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Are open adoptions more common than closed adoptions?

Society has changed its views and laws about the roles of Baton Rouge birthparents who choose to forfeit parental rights. In decades past, ongoing relationships among birthparents, adopted children and adoptive parents were nearly nonexistent. Today, at least in many domestic adoptions, open adoptions are the norm.

Closed adoptions sever legal and all other ties between birthparents and adopted children. In the past, adoptive parents commonly used agencies to find children, often without meeting or knowing anything about biological parents. In some cases, children were not told about adoptions and when they were, they had no access to details since court records for adoptions were sealed.

Closed adoption records in most states and under most circumstances are sealed today. However, there has been a dramatic shift away from adoption secrecy. Some states now permit closed records to be unsealed, although access to adoption information can be restricted.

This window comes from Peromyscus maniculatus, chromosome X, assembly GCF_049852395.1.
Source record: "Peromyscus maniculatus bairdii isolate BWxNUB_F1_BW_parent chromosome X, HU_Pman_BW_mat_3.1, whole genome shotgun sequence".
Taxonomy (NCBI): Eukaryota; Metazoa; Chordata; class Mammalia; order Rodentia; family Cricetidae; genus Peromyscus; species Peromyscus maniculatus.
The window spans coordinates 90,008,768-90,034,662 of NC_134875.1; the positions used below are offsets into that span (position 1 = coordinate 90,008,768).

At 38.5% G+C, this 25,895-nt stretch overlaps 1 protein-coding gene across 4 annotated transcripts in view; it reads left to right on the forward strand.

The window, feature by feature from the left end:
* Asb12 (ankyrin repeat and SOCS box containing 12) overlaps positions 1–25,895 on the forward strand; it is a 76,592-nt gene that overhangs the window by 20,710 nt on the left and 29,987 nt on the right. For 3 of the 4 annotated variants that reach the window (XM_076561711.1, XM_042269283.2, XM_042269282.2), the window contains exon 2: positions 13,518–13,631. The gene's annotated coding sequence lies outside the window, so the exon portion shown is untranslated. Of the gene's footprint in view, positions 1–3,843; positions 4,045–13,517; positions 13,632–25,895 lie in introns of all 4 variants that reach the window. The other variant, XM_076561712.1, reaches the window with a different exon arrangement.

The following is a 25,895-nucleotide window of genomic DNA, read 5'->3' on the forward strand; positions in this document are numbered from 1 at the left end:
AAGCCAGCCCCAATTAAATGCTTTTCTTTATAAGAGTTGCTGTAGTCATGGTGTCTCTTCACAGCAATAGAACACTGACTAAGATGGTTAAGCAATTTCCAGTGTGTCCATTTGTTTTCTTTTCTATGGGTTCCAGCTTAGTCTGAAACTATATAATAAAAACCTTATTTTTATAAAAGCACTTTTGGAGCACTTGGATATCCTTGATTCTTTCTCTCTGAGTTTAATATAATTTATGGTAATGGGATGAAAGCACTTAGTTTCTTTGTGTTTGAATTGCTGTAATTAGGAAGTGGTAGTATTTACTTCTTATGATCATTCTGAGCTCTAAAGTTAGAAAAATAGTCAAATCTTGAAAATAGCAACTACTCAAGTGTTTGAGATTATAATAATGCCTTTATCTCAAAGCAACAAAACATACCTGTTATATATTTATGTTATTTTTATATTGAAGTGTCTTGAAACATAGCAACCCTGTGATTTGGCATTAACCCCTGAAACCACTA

Open adoption laws permit contact among all parties involved in an adoption, provided parents agree to the terms. Adoption in any form equals the loss of parental rights for birthparents. Once those rights are gone, the best interests of a child are determined solely by adoptive parents.

Under open adoption, birthparents may have the right to choose who will adopt their child. Face-to-face meetings may take place between prospective parents and birthparents. Agreements can be made to continue the relationship after a child is born.

According to a federal National Survey of Adoptive Parents, more than two-thirds of private, non-intrafamily adoptions involve open adoption agreements. Less than 40 percent of foster care adoptions are open. Openness agreements and birthparent contact are rare in international adoptions.

It's important to understand what laws apply to the adoption choices you are considering. Adoption attorneys are prepared to answer questions about adoption concerns for birthparents and prospective parents. Louisiana family courts, as always, will put an adopted child's needs first.

Source: FindLaw, "Open vs. Closed Adoption" Oct. 15, 2014

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